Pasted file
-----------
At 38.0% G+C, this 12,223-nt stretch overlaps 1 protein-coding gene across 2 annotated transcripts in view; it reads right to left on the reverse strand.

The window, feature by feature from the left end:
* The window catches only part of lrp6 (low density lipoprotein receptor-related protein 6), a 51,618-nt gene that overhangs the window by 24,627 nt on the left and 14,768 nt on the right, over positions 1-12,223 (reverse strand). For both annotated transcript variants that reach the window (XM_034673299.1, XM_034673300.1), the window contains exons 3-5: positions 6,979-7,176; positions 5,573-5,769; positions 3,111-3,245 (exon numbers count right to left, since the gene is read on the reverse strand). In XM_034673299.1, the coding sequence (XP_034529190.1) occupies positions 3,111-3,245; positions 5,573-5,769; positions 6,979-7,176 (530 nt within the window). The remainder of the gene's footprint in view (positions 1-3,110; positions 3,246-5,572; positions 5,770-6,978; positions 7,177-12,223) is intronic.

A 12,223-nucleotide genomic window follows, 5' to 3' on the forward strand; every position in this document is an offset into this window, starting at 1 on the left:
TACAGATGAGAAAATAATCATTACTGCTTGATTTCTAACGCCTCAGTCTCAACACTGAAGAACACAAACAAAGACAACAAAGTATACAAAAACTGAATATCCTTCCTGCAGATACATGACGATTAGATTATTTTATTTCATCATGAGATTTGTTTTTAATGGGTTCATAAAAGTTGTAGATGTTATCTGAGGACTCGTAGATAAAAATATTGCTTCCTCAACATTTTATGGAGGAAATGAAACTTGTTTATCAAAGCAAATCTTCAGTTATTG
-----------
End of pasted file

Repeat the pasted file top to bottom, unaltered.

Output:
At 38.0% G+C, this 12,223-nt stretch overlaps 1 protein-coding gene across 2 annotated transcripts in view; it reads right to left on the reverse strand.

The window, feature by feature from the left end:
* The window catches only part of lrp6 (low density lipoprotein receptor-related protein 6), a 51,618-nt gene that overhangs the window by 24,627 nt on the left and 14,768 nt on the right, over positions 1-12,223 (reverse strand). For both annotated transcript variants that reach the window (XM_034673299.1, XM_034673300.1), the window contains exons 3-5: positions 6,979-7,176; positions 5,573-5,769; positions 3,111-3,245 (exon numbers count right to left, since the gene is read on the reverse strand). In XM_034673299.1, the coding sequence (XP_034529190.1) occupies positions 3,111-3,245; positions 5,573-5,769; positions 6,979-7,176 (530 nt within the window). The remainder of the gene's footprint in view (positions 1-3,110; positions 3,246-5,572; positions 5,770-6,978; positions 7,177-12,223) is intronic.

A 12,223-nucleotide genomic window follows, 5' to 3' on the forward strand; every position in this document is an offset into this window, starting at 1 on the left:
TACAGATGAGAAAATAATCATTACTGCTTGATTTCTAACGCCTCAGTCTCAACACTGAAGAACACAAACAAAGACAACAAAGTATACAAAAACTGAATATCCTTCCTGCAGATACATGACGATTAGATTATTTTATTTCATCATGAGATTTGTTTTTAATGGGTTCATAAAAGTTGTAGATGTTATCTGAGGACTCGTAGATAAAAATATTGCTTCCTCAACATTTTATGGAGGAAATGAAACTTGTTTATCAAAGCAAATCTTCAGTTATTG